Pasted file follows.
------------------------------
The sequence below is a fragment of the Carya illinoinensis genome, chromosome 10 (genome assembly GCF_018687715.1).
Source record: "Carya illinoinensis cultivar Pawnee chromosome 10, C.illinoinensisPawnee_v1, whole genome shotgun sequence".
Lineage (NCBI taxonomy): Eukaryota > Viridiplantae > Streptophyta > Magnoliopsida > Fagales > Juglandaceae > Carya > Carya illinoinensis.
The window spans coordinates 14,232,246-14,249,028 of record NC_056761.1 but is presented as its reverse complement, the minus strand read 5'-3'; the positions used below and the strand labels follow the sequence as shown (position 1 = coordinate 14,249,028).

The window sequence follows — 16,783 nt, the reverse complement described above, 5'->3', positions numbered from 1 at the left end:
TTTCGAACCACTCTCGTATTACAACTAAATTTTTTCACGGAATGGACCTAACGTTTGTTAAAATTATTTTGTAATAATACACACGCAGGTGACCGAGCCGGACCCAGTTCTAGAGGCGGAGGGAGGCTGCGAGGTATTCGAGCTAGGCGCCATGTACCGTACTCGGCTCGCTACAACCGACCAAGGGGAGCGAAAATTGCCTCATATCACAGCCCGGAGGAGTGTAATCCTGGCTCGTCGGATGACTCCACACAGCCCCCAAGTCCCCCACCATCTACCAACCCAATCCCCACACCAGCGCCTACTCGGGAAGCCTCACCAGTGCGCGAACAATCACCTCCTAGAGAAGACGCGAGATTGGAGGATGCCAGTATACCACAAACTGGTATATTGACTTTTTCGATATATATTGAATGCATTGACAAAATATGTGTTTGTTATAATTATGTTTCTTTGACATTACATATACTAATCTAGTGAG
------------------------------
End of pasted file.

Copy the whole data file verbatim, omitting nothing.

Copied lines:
The sequence below is a fragment of the Carya illinoinensis genome, chromosome 10 (genome assembly GCF_018687715.1).
Source record: "Carya illinoinensis cultivar Pawnee chromosome 10, C.illinoinensisPawnee_v1, whole genome shotgun sequence".
Lineage (NCBI taxonomy): Eukaryota > Viridiplantae > Streptophyta > Magnoliopsida > Fagales > Juglandaceae > Carya > Carya illinoinensis.
The window spans coordinates 14,232,246-14,249,028 of record NC_056761.1 but is presented as its reverse complement, the minus strand read 5'-3'; the positions used below and the strand labels follow the sequence as shown (position 1 = coordinate 14,249,028).

The window sequence follows — 16,783 nt, the reverse complement described above, 5'->3', positions numbered from 1 at the left end:
TTTCGAACCACTCTCGTATTACAACTAAATTTTTTCACGGAATGGACCTAACGTTTGTTAAAATTATTTTGTAATAATACACACGCAGGTGACCGAGCCGGACCCAGTTCTAGAGGCGGAGGGAGGCTGCGAGGTATTCGAGCTAGGCGCCATGTACCGTACTCGGCTCGCTACAACCGACCAAGGGGAGCGAAAATTGCCTCATATCACAGCCCGGAGGAGTGTAATCCTGGCTCGTCGGATGACTCCACACAGCCCCCAAGTCCCCCACCATCTACCAACCCAATCCCCACACCAGCGCCTACTCGGGAAGCCTCACCAGTGCGCGAACAATCACCTCCTAGAGAAGACGCGAGATTGGAGGATGCCAGTATACCACAAACTGGTATATTGACTTTTTCGATATATATTGAATGCATTGACAAAATATGTGTTTGTTATAATTATGTTTCTTTGACATTACATATACTAATCTAGTGAG